Saving Conservative Judaism Means Keeping it Distinct from Reform

March 23 2017

Earlier this month, the United Synagogue of Conservative Judaism—the body that governs the denomination’s congregations—changed its polices to allow individual synagogues to accept non-Jews as members. (In most cases, these will be spouses or children of Jewish congregants.) To Roberta Rosenthal Kwall, the decision reflects a fateful step in the ongoing dissolution of the differences between Conservative and Reform Judaism, which, if continued, will sap the former of its vitality:

[W]hile it is highly questionable whether Conservative synagogues will gain members by greater outreach to intermarried couples, it is almost certain that there will be losses of both a qualitative and quantitative nature from doing so. It is already the case that some Conservative rabbis allow an interfaith couple to have an aufruf—a pre-wedding [celebration that takes places during Sabbath prayers]—in their synagogues and allow public congratulations to interfaith couples on their engagements and weddings. Has this helped the movement gain adherents? There is no sign this is the case.

Parents who feel strongly about their children marrying Jews will lose the support of a synagogue community that reinforces their views on this matter. These parents will have to work twice as hard to buck the growing trends. As intermarriage escalates, it will be difficult enough for the Conservative movement to maintain its 73-percent in-marriage rate without synagogues [making that harder by] acting in ways that seem to suggest there is no greater virtue in two Jews marrying each other than in a Jew marrying a non-Jew.

In areas with large Jewish communities, parents seeking to pass on some form of traditional Judaism to their children and grandchildren may simply go elsewhere if their synagogues go too far down the intermarriage outreach path. We can assume that these parents will be among the most dedicated and serious members in a Conservative synagogue, those who often form the core of Shabbat attendees and exert an influence on the religious norms of the community. Their departure will alter the spirit of Conservative synagogues considerably.

Finally, assuming these outreach efforts become common in Conservative synagogues, rabbis who stand their ground and refuse to go along will have a more difficult time getting hired and retaining their jobs. The same phenomenon occurred in the Reform movement when it decided to give rabbis the choice of performing intermarriages.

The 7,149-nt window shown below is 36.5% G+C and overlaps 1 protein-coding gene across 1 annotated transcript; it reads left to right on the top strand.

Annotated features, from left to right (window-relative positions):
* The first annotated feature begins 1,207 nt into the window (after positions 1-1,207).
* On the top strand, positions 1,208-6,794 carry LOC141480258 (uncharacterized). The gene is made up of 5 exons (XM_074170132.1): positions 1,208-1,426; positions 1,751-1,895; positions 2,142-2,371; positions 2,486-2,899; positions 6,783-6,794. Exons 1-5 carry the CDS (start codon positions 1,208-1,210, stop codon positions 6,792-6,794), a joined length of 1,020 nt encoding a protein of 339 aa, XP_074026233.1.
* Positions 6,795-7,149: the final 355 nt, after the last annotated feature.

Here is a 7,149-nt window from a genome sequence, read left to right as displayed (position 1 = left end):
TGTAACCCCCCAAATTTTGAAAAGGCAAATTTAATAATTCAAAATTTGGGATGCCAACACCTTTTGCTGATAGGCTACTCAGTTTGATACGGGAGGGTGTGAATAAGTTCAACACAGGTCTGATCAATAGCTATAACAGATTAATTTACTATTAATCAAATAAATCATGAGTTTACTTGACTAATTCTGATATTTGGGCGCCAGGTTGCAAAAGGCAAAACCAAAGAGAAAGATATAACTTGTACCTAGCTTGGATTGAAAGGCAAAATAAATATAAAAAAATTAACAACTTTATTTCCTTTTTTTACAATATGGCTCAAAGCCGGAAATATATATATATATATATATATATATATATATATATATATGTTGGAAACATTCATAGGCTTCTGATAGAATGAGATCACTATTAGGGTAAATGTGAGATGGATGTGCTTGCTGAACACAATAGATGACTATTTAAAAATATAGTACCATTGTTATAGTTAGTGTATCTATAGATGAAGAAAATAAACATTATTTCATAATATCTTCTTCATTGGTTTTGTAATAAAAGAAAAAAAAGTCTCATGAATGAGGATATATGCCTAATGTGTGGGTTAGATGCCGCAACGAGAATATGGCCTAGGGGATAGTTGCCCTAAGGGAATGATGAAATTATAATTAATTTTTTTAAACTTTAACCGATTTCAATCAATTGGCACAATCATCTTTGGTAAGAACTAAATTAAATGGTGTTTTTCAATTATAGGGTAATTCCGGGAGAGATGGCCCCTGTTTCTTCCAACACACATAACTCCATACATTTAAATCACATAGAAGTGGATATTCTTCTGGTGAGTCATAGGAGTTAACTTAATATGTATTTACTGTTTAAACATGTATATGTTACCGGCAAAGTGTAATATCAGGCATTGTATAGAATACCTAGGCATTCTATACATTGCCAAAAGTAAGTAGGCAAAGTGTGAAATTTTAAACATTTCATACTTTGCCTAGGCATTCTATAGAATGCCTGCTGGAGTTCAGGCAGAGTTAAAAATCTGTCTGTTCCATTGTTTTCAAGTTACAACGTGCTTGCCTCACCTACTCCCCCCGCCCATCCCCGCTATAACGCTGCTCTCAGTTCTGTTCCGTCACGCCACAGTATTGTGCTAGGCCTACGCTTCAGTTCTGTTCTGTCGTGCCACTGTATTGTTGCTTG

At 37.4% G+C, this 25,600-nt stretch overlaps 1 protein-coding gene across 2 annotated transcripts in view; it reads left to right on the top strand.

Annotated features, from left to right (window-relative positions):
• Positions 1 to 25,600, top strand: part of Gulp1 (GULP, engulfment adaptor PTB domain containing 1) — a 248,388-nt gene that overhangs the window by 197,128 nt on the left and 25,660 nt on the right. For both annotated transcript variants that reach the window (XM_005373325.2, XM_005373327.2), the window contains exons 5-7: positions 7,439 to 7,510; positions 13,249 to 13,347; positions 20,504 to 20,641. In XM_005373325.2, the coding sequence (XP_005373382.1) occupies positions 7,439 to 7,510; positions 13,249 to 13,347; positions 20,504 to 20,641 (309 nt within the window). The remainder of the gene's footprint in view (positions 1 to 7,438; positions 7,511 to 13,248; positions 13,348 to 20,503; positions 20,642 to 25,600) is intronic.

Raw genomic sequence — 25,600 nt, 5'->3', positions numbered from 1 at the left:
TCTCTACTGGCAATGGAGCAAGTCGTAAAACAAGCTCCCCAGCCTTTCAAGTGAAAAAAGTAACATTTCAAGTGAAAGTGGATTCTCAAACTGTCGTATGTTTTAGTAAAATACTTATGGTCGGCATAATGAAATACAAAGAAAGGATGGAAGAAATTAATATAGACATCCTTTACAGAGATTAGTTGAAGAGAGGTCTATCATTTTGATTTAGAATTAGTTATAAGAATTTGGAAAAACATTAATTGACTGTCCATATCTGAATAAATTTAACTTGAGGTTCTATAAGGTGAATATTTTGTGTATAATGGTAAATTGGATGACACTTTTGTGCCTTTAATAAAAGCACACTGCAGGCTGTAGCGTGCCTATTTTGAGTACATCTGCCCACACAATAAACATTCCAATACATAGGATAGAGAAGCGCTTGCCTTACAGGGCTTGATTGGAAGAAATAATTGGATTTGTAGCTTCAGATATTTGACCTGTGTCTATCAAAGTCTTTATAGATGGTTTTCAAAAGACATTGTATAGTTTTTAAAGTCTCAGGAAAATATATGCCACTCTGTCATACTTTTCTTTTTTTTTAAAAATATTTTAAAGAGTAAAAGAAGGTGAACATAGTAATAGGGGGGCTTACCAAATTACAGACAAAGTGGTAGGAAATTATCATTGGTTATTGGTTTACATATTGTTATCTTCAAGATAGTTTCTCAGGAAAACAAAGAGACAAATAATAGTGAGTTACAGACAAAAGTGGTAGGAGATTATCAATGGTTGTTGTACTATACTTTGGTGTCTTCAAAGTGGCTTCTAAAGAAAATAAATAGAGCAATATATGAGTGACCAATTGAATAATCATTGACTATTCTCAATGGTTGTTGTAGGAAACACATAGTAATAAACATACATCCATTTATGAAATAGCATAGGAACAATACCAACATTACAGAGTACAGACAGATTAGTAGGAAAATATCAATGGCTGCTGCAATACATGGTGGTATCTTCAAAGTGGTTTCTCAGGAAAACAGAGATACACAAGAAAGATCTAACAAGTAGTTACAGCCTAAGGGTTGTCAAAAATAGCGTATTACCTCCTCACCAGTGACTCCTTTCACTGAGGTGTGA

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Read more at Commentary

More about: American Judaism, Conservative Judaism, Intermarriage, Reform Judaism, Religion & Holidays

The Significance of Mahmoud Abbas’s Holocaust Denial

Aug. 19 2022

On Tuesday, the Palestinian Authority president Mahmoud Abbas, during an official visit to Berlin, gave a joint press conference with the German chancellor Olaf Scholz, where he was asked by a journalist if he would apologize for the murder of Israeli athletes by Palestinian terrorists at the 1972 Munich Olympics. (The relationship between the group that carried out the massacre and Abbas’s Fatah party remains murky.) Abbas instead responded by ranting about the “50 Holocausts” perpetrated by Israel against Palestinians. Stephen Pollard comments:

Scholz’s response to that? He shook Abbas’s hand and ended the press conference.

Reading yet another column pointing out that Scholz is a dunderhead isn’t, I grant you, the most useful of ways to spend an August afternoon, so let’s leave the German chancellor there, save to say that he eventually issued a statement hours later, after an eruption of fury from his fellow countrymen, saying that “I am disgusted by the outrageous remarks made by Palestinian President Mahmoud Abbas. For us Germans in particular, any trivialization of the singularity of the Holocaust is intolerable and unacceptable. I condemn any attempt to deny the crimes of the Holocaust.” Which only goes to show that late is actually no better than never.

The real issue, in Pollard’s view, is the West’s willful blindness about Abbas, who wrote a doctoral thesis at a Soviet university blaming “Zionists” for the Holocaust and claiming that a mere million Jews were killed by the Nazis—notions he has reiterated publicly as recently as 2013.

On Wednesday, [Abbas] “clarified” his remarks in Berlin, saying that “the Holocaust is the most heinous crime in modern human history.” Credulous fools have again ignored what Abbas actually means by that.

It’s time we stopped projecting what we want Abbas to be and focused on what he actually is, using his own words. In a speech in 2018 he informed us that Israel is a “colonialist project that had nothing to do with Judaism”—to such an extent that European Jews chose to stay in their homes and be murdered rather than live in Palestine. Do I have to point out the moral degeneracy of such a proposition? It would seem so, given the persistent refusal of so many to take Abbas for what he actually is.

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Read more at Jewish Chronicle

More about: Anti-Semitism, Germany, Holocaust denial, Mahmoud Abbas, Palestinian Authority